This week I was sitting at home one evening watching the Nationals play the Braves in game 6 of the World Series, and I was playing around with a Facebook quiz. The quiz said they could determine my generation based on my pet peeves and then proceeded to ask me a series of questions. One the first question was how irritated I get when someone leaves a voicemail on my phone. I personally don’t find that irritating at all. I prefer if people leave me a message if I can’t get to the phone otherwise I am not likely to return the call especially if it is from a number that I am not overly familiar with.
But what I find completely irritating is when I leave a message and people do not call me back. Sometimes when we talk to God, it can feel very much like leaving a message on his voicemail that you never get a response to. It can be frustrating to continue praying when you feel like God is not listening or responding. This is why I like the combination of scripture passages for this morning because it deals directly with this issue. It is not that God is not getting the message, or is not hearing the prayers, or is ignoring us. But rather we have not positioned ourselves in such a way to hear the answers to those prayers and we are not always open for the reality of those answers.
Sometimes the answers to our prayers are not what we want because God has something else in mind. That does not mean he is not answering our prayers. In Habakkuk he positions himself to watch for the answer to his prayer from the watchtower. He is using not only his ears but more importantly his heart and all of his senses to tune into God. We are encouraged to do the same thing. When we talk to God, we need to take the time to position ourselves in such a way that we are awaking all of our senses to the presence, word, and will of God. So we can hear and feel his answers.
Sometimes the best way to do that is very similar to what Zacchaeus does in our Gospel Lesson. He is so desirous, in such need of a word from God, of a word of comfort, that he climbs a tree to better position himself to hear from Christ. Zacchaeus was a not an evil man, though others termed him a sinner. He believed in God enough to seek God out even though he was not perfect in life. He sought out God and knew of no other way to better life especially because he had a history of poor decisions.
Zacchaeus was a man of small stature who worked for the Roman Empire as a tax collector. Roman Tax Collectors often made themselves rich by over charging their neighbors and the people they were in charge of to the detriment of those around them. Zacchaeus was no different. In so doing, tax collectors often found themselves ostracized from their communities, not invited to community events, not welcome in temple worship, not welcome in Synagogue lessons, and never looked in the eye. Zacchaeus suffered the results of his chosen actions and chosen career.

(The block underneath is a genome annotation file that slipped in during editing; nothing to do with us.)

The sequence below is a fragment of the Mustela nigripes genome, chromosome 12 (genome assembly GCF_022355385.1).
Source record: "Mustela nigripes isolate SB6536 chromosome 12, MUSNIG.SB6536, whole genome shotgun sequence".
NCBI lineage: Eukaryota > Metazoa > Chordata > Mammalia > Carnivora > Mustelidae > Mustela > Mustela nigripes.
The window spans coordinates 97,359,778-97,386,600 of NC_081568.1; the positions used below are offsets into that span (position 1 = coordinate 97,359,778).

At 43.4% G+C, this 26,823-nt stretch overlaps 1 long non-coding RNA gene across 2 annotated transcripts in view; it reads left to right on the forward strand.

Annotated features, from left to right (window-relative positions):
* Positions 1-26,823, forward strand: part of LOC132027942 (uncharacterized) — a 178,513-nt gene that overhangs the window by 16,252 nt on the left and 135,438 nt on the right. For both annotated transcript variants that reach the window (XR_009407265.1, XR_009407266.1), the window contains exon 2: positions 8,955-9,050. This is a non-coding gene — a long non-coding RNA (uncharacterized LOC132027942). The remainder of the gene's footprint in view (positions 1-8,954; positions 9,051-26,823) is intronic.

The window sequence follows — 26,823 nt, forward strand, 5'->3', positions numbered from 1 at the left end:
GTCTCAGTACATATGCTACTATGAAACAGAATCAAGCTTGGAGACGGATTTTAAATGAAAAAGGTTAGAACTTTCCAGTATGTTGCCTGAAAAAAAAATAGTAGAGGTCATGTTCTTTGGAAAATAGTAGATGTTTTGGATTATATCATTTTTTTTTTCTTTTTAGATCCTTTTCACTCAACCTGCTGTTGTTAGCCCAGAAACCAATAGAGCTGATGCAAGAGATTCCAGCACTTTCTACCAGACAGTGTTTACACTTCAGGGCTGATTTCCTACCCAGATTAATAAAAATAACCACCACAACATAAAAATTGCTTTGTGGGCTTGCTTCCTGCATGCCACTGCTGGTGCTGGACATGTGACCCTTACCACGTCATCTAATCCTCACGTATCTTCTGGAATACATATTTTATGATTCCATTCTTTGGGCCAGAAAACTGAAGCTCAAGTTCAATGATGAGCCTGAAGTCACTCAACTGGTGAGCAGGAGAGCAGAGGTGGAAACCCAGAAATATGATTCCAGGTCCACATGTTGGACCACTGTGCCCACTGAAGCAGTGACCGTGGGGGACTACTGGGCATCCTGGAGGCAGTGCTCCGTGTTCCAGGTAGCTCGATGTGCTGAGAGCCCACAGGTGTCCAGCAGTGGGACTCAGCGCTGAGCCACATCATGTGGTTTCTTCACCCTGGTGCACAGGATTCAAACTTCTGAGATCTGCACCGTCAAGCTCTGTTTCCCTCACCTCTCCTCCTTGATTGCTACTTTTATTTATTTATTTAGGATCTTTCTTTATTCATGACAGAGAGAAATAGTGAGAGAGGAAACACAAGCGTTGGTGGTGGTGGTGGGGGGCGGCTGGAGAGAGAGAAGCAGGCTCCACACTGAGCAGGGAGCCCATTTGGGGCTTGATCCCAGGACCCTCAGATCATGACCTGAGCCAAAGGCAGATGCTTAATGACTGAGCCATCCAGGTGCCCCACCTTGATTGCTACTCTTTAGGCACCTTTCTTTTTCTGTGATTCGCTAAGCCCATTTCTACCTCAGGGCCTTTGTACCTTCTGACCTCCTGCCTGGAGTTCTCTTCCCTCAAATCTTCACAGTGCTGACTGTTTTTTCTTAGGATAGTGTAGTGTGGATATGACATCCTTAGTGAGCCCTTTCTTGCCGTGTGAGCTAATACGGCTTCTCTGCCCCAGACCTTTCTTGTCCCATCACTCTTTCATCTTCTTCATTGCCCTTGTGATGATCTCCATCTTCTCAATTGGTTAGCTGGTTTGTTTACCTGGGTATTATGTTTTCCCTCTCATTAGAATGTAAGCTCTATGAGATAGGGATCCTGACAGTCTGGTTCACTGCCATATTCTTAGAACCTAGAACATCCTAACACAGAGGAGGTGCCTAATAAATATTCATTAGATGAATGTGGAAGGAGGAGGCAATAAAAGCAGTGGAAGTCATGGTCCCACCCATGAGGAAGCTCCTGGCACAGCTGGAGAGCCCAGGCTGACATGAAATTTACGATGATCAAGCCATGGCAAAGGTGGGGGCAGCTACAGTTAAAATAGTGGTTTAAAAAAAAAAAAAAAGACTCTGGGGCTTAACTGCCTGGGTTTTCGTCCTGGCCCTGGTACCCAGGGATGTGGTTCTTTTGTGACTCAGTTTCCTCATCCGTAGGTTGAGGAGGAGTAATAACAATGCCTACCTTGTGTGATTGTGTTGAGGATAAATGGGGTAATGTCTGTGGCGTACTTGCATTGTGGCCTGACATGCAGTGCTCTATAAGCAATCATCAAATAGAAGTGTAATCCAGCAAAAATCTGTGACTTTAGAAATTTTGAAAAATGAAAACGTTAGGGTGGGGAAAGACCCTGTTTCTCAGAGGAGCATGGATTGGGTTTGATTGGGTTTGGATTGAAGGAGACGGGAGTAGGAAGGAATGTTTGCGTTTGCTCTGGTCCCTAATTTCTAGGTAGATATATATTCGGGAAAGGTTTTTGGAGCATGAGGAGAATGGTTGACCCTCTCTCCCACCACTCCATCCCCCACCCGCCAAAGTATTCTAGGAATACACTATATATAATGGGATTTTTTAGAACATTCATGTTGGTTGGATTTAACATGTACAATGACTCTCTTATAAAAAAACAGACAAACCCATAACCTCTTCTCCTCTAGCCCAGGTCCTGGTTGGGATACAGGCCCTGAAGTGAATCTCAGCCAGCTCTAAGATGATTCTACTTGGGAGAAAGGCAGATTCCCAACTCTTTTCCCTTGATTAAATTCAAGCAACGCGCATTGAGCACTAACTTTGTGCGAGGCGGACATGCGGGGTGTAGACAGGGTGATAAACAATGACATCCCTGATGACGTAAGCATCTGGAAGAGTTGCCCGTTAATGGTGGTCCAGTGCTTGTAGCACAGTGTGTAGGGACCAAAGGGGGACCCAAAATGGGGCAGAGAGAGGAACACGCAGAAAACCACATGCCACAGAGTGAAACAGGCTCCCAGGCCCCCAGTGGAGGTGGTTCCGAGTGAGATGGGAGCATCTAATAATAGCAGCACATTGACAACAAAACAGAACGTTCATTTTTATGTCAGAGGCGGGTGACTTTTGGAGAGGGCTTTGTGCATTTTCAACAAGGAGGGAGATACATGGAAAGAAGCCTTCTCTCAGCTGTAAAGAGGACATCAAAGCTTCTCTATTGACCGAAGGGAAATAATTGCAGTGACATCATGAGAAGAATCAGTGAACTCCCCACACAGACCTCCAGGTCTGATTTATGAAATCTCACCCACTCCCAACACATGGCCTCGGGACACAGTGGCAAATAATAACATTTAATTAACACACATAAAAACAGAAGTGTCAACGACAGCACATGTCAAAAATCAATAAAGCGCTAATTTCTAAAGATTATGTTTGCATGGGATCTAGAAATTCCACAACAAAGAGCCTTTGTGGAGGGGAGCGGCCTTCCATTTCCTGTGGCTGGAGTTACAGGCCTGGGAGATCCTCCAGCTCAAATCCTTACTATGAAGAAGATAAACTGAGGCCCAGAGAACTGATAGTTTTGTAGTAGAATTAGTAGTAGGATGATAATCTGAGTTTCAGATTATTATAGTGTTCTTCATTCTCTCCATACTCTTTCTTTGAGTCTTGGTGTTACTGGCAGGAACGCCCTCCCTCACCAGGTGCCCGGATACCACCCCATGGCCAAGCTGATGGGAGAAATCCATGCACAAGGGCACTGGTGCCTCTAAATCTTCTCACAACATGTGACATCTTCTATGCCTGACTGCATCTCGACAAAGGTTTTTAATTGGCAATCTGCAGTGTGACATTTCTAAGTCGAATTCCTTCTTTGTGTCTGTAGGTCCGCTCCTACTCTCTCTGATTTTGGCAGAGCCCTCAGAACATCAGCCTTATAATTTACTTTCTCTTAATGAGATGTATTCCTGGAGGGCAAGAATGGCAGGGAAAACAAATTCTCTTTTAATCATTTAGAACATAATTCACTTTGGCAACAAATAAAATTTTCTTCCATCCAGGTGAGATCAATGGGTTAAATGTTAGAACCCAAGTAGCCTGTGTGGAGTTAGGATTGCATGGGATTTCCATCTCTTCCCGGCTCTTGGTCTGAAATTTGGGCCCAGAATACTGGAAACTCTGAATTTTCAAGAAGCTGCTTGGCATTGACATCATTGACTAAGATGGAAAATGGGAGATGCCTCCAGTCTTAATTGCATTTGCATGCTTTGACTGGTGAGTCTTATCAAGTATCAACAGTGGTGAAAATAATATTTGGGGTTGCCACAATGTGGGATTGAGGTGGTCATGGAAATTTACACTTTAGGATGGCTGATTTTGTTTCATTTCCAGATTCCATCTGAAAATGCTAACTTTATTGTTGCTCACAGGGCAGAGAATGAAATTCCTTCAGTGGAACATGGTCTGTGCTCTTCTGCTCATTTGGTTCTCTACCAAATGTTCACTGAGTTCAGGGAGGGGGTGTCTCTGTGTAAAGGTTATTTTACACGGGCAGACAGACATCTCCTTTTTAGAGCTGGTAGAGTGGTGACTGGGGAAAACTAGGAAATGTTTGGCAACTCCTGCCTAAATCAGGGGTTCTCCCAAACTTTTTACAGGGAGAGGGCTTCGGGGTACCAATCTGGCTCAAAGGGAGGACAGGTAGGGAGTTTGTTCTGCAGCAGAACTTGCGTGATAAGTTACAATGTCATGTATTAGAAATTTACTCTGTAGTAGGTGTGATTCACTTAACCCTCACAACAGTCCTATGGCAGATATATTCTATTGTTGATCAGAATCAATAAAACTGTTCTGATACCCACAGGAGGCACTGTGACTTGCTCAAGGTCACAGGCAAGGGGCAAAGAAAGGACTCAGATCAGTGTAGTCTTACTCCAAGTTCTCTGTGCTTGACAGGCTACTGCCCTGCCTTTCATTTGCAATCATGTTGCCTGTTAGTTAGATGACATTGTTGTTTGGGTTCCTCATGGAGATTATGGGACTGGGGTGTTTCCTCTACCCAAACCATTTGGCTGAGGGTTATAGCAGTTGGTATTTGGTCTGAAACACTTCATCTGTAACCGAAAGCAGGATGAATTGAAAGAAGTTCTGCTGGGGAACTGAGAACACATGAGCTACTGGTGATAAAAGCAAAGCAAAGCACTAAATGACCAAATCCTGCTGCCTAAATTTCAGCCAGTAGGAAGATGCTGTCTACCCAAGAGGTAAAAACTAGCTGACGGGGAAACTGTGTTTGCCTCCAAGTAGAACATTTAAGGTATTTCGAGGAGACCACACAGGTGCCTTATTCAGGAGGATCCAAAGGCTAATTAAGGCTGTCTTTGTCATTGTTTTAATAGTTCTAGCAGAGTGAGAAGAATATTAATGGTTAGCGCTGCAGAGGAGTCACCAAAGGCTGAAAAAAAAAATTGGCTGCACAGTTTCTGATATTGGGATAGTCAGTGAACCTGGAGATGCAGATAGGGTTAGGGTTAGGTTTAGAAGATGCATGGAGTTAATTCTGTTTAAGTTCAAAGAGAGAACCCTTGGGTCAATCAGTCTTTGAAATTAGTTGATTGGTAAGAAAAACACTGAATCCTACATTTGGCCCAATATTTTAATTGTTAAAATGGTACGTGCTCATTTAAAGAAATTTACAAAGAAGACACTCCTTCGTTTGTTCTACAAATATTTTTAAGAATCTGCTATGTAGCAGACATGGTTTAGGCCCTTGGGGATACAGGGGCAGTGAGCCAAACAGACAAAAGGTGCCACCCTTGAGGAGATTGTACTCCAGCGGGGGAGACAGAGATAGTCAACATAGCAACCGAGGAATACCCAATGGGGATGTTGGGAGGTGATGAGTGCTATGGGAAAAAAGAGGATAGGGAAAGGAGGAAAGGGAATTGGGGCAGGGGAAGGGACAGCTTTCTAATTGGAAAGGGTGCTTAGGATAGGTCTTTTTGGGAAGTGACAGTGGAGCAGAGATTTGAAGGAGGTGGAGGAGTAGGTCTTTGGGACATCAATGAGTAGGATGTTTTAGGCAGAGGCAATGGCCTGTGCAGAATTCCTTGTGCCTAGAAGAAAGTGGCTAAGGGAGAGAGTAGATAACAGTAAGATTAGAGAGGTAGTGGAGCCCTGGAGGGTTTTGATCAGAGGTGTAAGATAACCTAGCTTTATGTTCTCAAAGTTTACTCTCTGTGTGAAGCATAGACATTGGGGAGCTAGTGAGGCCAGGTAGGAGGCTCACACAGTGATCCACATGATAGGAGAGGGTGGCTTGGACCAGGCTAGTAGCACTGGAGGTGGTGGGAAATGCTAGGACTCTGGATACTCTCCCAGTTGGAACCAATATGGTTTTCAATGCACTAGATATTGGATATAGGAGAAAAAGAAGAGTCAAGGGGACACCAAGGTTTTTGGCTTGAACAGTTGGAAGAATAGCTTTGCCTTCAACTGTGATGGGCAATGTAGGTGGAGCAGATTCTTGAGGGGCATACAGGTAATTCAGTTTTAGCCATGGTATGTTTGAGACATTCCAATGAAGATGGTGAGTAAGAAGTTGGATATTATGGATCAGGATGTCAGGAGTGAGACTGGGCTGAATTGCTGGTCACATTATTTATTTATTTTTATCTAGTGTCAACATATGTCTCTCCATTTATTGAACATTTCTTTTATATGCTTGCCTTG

Yet he believed enough in God to seek forgiveness, to seek new beginnings, to try to make things right, and to work to change his perspective enough so he could hear God’s message for himself and make the necessary changes to his life to bring happiness and fulfillment back. Hearing God, communicating with God, does not just happen, we have to make the necessary changes to our lives to open ourselves to the often subtle ways that God answers prayers.
I am not saying we should all leave this place of worship this morning and find a tree to climb: many of us may never have climbed a tree or haven’t done so since we were children. But we need to find a way to awaken our senses to God at work in us, in one another, and all around us. As a child, I loved the Secret Garden by Frances Hodgson Burnett, she wrote this powerful message, “If you look the right way, you can see that the whole world is a garden”.
God is all around us, alive and well, speaking to us and reaching out to us. The problem is we are not always looking for the answers in the right way. We don’t always allow God the freedom to answer our prayers as he sees fit. We don’t always spend the time on the other end of the conversation listening for the ways that God may be speaking. Sometimes, it all comes down to our perspective. We need to find our watchtower, climb our metaphorical tree, or change our position in church to see that the whole world is a garden. Remember, we are all like Zaccheaus in our own way. We all have those troubles and poor decision in life that plague our conscious. We all pray to God for changes that will make our lives better, just like Zacchaeus did, but do you notice what else he did? He climbed a tree to get a better view and Christ said to him “Zacchaeus, hurry and come down; for I must stay at your house today”. Christ is calling us to take a new position, to seek out his love and kindness and he calls to us saying he must stay with us today. Do you hear him calling to you? Change your perspective and feel his call pulling more intensely than ever before.
 Frances Hodgson Burnett, 19th century.
 Luke 19: 5, NRSV.
(based on Habakkuk 1:1-4; 2:1-4 and Luke 19: 1-10)